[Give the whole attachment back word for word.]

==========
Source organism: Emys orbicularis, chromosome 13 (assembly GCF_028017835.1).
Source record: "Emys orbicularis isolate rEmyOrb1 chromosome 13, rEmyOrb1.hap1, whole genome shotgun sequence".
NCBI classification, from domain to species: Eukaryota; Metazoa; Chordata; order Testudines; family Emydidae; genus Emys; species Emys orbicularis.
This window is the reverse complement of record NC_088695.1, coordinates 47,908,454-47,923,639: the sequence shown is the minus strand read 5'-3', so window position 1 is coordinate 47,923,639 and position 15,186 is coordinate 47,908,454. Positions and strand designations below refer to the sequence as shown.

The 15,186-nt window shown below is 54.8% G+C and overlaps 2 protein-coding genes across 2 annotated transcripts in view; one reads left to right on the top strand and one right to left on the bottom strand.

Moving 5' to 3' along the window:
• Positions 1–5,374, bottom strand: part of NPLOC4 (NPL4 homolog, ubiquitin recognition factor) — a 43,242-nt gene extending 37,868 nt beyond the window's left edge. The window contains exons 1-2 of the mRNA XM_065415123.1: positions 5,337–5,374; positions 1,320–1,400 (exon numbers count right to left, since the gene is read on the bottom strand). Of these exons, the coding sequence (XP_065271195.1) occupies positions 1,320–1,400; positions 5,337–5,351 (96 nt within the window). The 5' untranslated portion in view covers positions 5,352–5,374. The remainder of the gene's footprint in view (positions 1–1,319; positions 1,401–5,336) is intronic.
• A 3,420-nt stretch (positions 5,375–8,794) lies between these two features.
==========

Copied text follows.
Source organism: Emys orbicularis, chromosome 13 (assembly GCF_028017835.1).
Source record: "Emys orbicularis isolate rEmyOrb1 chromosome 13, rEmyOrb1.hap1, whole genome shotgun sequence".
NCBI classification, from domain to species: Eukaryota; Metazoa; Chordata; order Testudines; family Emydidae; genus Emys; species Emys orbicularis.
This window is the reverse complement of record NC_088695.1, coordinates 47,908,454-47,923,639: the sequence shown is the minus strand read 5'-3', so window position 1 is coordinate 47,923,639 and position 15,186 is coordinate 47,908,454. Positions and strand designations below refer to the sequence as shown.

The 15,186-nt window shown below is 54.8% G+C and overlaps 2 protein-coding genes across 2 annotated transcripts in view; one reads left to right on the top strand and one right to left on the bottom strand.

Moving 5' to 3' along the window:
• Positions 1–5,374, bottom strand: part of NPLOC4 (NPL4 homolog, ubiquitin recognition factor) — a 43,242-nt gene extending 37,868 nt beyond the window's left edge. The window contains exons 1-2 of the mRNA XM_065415123.1: positions 5,337–5,374; positions 1,320–1,400 (exon numbers count right to left, since the gene is read on the bottom strand). Of these exons, the coding sequence (XP_065271195.1) occupies positions 1,320–1,400; positions 5,337–5,351 (96 nt within the window). The 5' untranslated portion in view covers positions 5,352–5,374. The remainder of the gene's footprint in view (positions 1–1,319; positions 1,401–5,336) is intronic.
• A 3,420-nt stretch (positions 5,375–8,794) lies between these two features.